from The American Heritage® Dictionary of the English Language, 4th Edition
- n. A squared block of building stone.
- n. Masonry of such stones.
- n. A thin, dressed rectangle of stone for facing walls.
from Wiktionary, Creative Commons Attribution/Share-Alike License
- n. A large cuboid stone; masonry making use of such stone blocks.
- n. A hurling stone used in warfare.
from the GNU version of the Collaborative International Dictionary of English
- n. Hewn or squared stone; also, masonry made of squared or hewn stone.
- n. In the United States especially, a thin facing of squared and dressed stone upon a wall of rubble or brick.
from The Century Dictionary and Cyclopedia
- n. See ashler.
from WordNet 3.0 Copyright 2006 by Princeton University. All rights reserved.
- n. a rectangular block of hewn stone used for building purposes
So he abode in prison, and when they brought out the prisoners, to cut ashlar from the quarries they took Sa’id with them, and he wrought with the rest.
In early times the walls were very much thicker, composed of hewn stone, making a kind of casing at each side, called ashlar, the interval being filled with rubble masonry cemented with lime and loam.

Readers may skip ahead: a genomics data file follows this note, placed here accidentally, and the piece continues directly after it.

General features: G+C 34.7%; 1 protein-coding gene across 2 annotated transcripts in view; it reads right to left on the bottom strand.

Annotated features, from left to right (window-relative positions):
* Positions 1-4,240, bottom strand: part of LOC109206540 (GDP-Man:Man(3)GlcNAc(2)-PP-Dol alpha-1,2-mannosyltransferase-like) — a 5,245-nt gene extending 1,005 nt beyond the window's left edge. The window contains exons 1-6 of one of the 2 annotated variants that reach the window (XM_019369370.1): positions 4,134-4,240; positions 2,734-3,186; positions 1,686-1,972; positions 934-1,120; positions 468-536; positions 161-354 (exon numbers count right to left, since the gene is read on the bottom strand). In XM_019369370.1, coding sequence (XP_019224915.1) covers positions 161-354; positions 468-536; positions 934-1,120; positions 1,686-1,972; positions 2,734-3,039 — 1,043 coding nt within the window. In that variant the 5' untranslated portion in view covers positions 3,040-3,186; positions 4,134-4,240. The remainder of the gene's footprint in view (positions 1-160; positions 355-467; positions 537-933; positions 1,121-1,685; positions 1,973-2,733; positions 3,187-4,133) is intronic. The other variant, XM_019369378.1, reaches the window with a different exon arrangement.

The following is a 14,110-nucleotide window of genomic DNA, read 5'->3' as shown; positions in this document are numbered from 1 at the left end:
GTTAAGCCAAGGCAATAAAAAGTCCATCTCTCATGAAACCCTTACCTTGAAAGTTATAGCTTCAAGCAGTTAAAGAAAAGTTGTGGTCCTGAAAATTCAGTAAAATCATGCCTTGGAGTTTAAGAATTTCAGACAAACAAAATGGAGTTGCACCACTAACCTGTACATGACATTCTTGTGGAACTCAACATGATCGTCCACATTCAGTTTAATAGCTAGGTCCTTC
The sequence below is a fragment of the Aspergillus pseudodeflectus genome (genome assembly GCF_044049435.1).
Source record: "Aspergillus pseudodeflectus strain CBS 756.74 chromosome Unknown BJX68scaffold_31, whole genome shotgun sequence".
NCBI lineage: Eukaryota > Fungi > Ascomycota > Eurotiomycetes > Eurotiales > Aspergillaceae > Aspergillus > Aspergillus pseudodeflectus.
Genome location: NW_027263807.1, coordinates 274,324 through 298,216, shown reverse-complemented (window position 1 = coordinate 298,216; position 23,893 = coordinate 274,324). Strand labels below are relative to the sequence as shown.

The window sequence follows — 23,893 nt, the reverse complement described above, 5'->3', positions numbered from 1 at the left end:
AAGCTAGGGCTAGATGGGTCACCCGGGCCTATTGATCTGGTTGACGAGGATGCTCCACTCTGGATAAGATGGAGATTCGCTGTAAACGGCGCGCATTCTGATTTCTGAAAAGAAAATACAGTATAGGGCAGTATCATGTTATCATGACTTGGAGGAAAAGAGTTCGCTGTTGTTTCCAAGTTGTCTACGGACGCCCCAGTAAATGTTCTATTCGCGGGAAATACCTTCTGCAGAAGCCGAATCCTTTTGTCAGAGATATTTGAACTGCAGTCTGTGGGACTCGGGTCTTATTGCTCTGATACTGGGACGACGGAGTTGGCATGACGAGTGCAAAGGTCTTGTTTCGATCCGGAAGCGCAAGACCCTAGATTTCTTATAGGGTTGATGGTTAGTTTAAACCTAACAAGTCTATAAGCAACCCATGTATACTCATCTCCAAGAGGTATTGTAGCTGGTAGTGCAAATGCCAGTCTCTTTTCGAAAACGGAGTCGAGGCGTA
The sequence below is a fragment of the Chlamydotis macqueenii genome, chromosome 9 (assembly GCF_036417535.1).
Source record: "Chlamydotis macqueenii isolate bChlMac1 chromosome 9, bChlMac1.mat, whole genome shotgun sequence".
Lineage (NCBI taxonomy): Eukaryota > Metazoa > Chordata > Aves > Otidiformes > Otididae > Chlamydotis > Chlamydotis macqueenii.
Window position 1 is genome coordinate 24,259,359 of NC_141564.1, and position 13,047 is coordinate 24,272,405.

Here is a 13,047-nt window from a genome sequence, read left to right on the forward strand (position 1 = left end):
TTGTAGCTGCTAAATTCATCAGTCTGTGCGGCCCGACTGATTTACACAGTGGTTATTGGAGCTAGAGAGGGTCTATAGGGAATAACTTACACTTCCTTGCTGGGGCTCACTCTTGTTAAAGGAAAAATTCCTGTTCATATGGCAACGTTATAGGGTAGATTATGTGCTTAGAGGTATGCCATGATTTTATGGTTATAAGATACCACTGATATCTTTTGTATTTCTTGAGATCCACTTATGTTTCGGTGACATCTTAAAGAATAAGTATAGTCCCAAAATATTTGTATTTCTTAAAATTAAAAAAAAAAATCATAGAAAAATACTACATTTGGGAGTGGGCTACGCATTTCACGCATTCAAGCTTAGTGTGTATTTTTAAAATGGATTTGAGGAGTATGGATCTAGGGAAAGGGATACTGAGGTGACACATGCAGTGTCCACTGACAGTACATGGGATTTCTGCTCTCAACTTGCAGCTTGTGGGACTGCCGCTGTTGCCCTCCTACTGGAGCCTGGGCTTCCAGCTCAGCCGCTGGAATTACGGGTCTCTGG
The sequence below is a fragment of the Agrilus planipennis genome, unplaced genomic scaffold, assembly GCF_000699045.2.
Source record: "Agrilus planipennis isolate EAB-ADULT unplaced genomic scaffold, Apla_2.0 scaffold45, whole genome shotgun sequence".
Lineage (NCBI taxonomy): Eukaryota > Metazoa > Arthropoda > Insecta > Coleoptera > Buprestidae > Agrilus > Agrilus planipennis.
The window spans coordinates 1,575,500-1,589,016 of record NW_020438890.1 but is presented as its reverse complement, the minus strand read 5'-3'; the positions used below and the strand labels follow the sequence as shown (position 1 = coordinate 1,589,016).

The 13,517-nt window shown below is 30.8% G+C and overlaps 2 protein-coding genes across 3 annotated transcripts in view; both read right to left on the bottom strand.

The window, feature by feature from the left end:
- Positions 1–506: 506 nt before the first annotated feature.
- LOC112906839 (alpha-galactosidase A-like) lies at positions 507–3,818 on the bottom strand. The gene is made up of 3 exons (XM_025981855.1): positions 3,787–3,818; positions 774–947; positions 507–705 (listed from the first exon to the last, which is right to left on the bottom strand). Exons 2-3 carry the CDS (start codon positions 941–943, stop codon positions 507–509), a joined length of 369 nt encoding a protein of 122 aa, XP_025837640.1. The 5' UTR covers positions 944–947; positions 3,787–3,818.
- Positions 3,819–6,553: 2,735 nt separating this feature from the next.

Finally, still other portions of this same Mycenaean wall show on the outside a near approach to what is called ashlar masonry, in which the blocks are rectangular and laid in even horizontal courses.
Scrutinize those buildings, touch those surfaces and you'll discover a disconcerting number of restored façades, reassembled colonnades and a positive glorying in what the Italians call "feigned" materials: simulated marble, cleverly disguised concrete and a cunning assortment of ashlar, or thin stone slabs applied to resemble weighty blocks.
Rayon Richards for The Wall Street Journal The Niven House has stucco exterior scored to resemble ashlar block and a marble, checkerboard-patterned porch, which is original to the home.
The Niven House has stucco exterior scored to resemble ashlar block and a marble, checkerboard-patterned porch, which is original to the home.
As he ate his solitary picnic, Dalgliesh found his eyes constantly drawn to those stark embattled slabs of mutilated ashlar silhouetted high against the gentle sky.
Stepping warily among the fallen ashlar and rubble from the filling of the wall, he found the folded cloak wedged into a gap in the stonework, where Olivier had thrust it the moment before he slipped out into the night among the besiegers.
Invisible under those walls, the marks of the masons 'lodges and the scars of their stored stone and timber still remained, and a pile of stacked ashlar where the bankers had been cleared away.
Nevertheless, after Mass next morning, when the builders had again uncovered their stores to make use of one more working day, he remembered the porter's description of Master Bernard as a local man, and thought it worth the trial to unroll his drawings upon the stacked ashlar and call the mason to study them and give judgement.
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